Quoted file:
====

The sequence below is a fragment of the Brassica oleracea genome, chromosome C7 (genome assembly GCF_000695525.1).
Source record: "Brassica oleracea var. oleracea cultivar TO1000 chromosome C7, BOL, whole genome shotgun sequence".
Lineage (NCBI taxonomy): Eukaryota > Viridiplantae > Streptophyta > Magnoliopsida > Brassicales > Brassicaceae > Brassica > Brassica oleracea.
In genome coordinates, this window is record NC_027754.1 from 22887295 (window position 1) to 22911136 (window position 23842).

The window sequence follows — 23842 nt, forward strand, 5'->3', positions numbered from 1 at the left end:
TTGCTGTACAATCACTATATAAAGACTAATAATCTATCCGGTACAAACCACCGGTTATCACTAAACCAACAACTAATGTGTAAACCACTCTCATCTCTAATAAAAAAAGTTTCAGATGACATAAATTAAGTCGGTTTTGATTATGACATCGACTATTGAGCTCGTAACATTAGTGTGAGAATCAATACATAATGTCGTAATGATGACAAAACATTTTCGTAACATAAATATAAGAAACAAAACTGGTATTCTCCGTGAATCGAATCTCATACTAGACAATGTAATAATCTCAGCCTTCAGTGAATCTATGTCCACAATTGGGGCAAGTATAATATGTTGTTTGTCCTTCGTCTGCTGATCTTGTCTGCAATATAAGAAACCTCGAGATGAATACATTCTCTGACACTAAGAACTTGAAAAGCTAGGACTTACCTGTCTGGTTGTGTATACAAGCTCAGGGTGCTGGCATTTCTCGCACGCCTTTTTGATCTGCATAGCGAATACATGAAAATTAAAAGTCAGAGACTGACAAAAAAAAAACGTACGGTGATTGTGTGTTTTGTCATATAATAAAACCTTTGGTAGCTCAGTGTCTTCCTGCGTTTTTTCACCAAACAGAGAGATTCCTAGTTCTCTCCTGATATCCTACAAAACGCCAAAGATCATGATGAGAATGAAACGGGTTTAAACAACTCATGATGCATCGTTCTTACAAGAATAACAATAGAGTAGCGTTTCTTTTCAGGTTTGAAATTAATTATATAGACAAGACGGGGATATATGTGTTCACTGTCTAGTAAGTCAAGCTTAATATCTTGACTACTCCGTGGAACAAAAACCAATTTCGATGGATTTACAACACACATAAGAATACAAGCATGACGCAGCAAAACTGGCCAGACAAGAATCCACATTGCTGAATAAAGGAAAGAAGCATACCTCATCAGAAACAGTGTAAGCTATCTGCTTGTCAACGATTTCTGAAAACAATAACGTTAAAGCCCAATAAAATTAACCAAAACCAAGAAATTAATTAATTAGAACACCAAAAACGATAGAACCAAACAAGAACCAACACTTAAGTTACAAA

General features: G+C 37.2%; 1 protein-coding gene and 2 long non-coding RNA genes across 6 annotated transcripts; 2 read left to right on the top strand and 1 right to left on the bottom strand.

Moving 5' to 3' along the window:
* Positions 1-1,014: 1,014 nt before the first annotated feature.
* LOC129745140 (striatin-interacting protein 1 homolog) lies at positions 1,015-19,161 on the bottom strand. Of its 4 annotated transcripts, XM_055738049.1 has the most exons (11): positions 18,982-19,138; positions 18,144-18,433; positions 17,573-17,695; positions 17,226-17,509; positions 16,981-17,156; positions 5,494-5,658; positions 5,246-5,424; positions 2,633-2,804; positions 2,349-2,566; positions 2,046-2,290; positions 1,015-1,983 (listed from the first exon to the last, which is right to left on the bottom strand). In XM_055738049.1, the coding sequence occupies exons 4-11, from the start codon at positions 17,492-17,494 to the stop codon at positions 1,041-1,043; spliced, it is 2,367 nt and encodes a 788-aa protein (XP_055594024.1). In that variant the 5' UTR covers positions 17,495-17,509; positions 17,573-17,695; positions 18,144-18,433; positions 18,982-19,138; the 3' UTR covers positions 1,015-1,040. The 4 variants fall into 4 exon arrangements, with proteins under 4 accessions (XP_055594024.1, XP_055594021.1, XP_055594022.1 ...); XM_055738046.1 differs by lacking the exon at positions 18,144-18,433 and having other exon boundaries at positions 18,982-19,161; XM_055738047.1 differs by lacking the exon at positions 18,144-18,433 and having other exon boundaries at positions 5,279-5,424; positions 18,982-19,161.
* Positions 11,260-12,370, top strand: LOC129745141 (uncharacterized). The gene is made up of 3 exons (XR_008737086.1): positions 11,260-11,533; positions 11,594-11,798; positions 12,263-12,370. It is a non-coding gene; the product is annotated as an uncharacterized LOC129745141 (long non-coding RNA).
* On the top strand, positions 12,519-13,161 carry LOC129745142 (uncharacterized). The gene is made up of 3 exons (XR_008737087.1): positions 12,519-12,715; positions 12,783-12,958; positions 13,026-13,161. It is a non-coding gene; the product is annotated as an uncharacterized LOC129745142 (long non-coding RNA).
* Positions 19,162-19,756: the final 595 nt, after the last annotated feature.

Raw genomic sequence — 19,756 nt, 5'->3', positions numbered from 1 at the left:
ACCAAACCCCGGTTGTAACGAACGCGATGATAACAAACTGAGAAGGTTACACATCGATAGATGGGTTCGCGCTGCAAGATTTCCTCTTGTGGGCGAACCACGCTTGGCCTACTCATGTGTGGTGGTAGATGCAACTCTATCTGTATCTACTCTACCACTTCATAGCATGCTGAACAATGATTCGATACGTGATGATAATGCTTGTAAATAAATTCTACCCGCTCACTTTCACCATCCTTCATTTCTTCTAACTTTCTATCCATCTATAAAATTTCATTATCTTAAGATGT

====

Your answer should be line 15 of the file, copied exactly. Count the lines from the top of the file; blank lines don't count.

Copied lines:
ACCAAACCCCGGTTGTAACGAACGCGATGATAACAAACTGAGAAGGTTACACATCGATAGATGGGTTCGCGCTGCAAGATTTCCTCTTGTGGGCGAACCACGCTTGGCCTACTCATGTGTGGTGGTAGATGCAACTCTATCTGTATCTACTCTACCACTTCATAGCATGCTGAACAATGATTCGATACGTGATGATAATGCTTGTAAATAAATTCTACCCGCTCACTTTCACCATCCTTCATTTCTTCTAACTTTCTATCCATCTATAAAATTTCATTATCTTAAGATGT